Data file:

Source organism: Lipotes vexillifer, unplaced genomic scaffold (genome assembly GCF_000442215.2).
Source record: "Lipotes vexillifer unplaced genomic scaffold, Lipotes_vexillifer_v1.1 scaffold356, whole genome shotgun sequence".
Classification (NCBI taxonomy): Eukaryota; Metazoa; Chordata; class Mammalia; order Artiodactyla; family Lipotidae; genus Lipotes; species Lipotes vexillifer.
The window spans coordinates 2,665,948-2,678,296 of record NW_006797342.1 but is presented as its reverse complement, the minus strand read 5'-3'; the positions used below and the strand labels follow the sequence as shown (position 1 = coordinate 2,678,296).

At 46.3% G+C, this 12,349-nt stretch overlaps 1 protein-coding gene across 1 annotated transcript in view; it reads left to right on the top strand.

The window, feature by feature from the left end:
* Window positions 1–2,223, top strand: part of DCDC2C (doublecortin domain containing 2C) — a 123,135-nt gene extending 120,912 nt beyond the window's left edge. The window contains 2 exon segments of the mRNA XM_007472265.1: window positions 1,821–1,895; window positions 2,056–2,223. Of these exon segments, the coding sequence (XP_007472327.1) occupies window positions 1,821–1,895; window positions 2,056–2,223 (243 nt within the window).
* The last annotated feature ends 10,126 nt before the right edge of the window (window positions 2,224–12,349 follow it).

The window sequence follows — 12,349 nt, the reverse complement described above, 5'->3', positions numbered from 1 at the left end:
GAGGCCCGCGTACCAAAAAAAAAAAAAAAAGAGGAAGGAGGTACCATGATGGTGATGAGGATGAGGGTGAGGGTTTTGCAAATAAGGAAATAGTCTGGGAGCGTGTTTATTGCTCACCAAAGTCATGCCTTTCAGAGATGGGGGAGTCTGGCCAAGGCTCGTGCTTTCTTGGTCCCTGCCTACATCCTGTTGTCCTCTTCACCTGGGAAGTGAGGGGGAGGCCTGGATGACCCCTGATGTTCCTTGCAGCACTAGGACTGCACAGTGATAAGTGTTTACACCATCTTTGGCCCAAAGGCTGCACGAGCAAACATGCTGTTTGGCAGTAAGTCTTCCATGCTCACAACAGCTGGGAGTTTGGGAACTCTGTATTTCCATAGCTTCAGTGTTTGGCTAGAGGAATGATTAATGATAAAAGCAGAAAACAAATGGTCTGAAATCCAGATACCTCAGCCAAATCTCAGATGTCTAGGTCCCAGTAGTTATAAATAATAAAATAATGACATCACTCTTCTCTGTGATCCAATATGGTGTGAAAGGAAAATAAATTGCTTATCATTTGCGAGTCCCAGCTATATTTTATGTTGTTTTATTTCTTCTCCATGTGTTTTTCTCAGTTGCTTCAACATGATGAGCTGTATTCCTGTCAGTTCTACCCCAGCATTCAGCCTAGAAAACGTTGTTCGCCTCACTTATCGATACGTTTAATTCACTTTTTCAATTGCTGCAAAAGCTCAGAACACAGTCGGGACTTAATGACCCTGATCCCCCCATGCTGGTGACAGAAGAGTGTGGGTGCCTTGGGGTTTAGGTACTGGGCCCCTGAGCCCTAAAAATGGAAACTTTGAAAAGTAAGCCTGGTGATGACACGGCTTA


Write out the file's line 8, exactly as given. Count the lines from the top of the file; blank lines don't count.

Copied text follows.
* The last annotated feature ends 10,126 nt before the right edge of the window (window positions 2,224–12,349 follow it).